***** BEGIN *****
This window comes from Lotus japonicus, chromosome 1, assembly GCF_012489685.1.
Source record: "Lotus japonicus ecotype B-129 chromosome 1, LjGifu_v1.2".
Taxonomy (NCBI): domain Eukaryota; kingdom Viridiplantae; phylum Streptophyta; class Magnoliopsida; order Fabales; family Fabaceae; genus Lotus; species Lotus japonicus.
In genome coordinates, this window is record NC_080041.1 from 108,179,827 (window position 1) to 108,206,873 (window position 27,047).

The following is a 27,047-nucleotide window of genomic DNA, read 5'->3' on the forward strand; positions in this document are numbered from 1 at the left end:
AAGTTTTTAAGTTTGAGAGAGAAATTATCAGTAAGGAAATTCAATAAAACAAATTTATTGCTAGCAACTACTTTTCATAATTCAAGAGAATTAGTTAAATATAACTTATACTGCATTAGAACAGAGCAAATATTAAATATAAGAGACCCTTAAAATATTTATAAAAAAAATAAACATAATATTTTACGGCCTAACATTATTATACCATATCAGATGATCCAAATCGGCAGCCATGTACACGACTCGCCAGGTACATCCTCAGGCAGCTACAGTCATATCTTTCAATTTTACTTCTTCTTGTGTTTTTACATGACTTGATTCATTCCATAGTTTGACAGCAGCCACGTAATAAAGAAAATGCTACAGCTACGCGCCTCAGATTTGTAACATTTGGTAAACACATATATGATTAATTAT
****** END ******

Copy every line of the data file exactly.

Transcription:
This window comes from Lotus japonicus, chromosome 1, assembly GCF_012489685.1.
Source record: "Lotus japonicus ecotype B-129 chromosome 1, LjGifu_v1.2".
Taxonomy (NCBI): domain Eukaryota; kingdom Viridiplantae; phylum Streptophyta; class Magnoliopsida; order Fabales; family Fabaceae; genus Lotus; species Lotus japonicus.
In genome coordinates, this window is record NC_080041.1 from 108,179,827 (window position 1) to 108,206,873 (window position 27,047).

The following is a 27,047-nucleotide window of genomic DNA, read 5'->3' on the forward strand; positions in this document are numbered from 1 at the left end:
AAGTTTTTAAGTTTGAGAGAGAAATTATCAGTAAGGAAATTCAATAAAACAAATTTATTGCTAGCAACTACTTTTCATAATTCAAGAGAATTAGTTAAATATAACTTATACTGCATTAGAACAGAGCAAATATTAAATATAAGAGACCCTTAAAATATTTATAAAAAAAATAAACATAATATTTTACGGCCTAACATTATTATACCATATCAGATGATCCAAATCGGCAGCCATGTACACGACTCGCCAGGTACATCCTCAGGCAGCTACAGTCATATCTTTCAATTTTACTTCTTCTTGTGTTTTTACATGACTTGATTCATTCCATAGTTTGACAGCAGCCACGTAATAAAGAAAATGCTACAGCTACGCGCCTCAGATTTGTAACATTTGGTAAACACATATATGATTAATTAT